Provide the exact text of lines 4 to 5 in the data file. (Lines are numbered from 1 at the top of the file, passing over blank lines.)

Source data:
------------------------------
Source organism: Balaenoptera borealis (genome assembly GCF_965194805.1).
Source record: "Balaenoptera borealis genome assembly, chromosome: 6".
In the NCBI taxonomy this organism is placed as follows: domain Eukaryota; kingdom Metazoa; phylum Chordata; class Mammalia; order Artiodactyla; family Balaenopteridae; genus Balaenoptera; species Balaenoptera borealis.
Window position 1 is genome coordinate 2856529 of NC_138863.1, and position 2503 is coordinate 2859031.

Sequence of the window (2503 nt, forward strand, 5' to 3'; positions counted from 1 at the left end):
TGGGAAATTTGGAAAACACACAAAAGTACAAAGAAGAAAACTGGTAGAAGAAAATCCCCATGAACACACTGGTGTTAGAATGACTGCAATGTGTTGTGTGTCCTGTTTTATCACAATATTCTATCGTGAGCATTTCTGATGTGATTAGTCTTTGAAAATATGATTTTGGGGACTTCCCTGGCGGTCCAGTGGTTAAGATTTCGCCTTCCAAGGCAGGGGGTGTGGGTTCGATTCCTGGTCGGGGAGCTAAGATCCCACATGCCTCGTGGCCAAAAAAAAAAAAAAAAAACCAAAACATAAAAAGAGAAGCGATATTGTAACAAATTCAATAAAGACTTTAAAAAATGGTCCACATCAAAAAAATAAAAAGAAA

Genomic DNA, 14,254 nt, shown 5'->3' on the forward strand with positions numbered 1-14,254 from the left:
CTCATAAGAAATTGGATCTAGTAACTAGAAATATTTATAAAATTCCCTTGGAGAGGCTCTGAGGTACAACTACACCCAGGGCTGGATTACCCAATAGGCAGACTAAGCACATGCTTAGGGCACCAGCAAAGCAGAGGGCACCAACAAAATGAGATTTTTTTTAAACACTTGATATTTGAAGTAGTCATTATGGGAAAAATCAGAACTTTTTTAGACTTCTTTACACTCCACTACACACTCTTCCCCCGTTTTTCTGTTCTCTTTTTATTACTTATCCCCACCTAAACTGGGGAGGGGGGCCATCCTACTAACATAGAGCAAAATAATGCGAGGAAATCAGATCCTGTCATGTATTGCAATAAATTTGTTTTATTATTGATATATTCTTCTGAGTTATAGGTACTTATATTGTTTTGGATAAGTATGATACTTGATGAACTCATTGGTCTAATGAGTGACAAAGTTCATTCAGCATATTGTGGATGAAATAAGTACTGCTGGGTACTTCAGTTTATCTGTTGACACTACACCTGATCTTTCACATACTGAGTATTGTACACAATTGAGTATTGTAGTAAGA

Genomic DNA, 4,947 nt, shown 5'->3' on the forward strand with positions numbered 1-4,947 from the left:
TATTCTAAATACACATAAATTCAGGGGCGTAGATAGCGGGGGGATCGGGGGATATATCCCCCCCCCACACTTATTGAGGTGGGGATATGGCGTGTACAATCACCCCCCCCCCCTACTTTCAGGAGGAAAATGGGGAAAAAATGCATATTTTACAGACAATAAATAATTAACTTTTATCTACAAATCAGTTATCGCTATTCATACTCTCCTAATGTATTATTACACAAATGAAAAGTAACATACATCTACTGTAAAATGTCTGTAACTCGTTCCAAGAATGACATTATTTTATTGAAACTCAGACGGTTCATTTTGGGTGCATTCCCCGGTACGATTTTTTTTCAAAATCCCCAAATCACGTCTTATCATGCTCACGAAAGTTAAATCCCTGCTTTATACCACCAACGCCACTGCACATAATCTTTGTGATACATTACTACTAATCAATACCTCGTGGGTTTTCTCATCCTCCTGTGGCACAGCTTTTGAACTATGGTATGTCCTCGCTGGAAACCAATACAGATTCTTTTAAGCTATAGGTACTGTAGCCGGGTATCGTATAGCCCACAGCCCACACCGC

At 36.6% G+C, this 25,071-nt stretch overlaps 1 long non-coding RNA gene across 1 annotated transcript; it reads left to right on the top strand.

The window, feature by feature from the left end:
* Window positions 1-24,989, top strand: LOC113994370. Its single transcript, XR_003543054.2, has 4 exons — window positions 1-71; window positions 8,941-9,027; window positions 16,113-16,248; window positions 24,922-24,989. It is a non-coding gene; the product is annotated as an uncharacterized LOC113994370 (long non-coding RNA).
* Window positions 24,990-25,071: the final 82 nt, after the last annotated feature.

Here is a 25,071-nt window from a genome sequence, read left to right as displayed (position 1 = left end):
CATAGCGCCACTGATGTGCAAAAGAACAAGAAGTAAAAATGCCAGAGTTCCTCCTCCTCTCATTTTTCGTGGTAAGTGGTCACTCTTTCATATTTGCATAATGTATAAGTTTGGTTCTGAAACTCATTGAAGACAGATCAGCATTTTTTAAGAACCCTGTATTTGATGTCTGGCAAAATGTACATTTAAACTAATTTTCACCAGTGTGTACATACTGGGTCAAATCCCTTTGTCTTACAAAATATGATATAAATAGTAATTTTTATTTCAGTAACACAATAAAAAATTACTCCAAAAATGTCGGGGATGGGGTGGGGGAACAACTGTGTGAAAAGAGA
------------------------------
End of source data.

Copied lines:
Window position 1 is genome coordinate 2856529 of NC_138863.1, and position 2503 is coordinate 2859031.

Sequence of the window (2503 nt, forward strand, 5' to 3'; positions counted from 1 at the left end):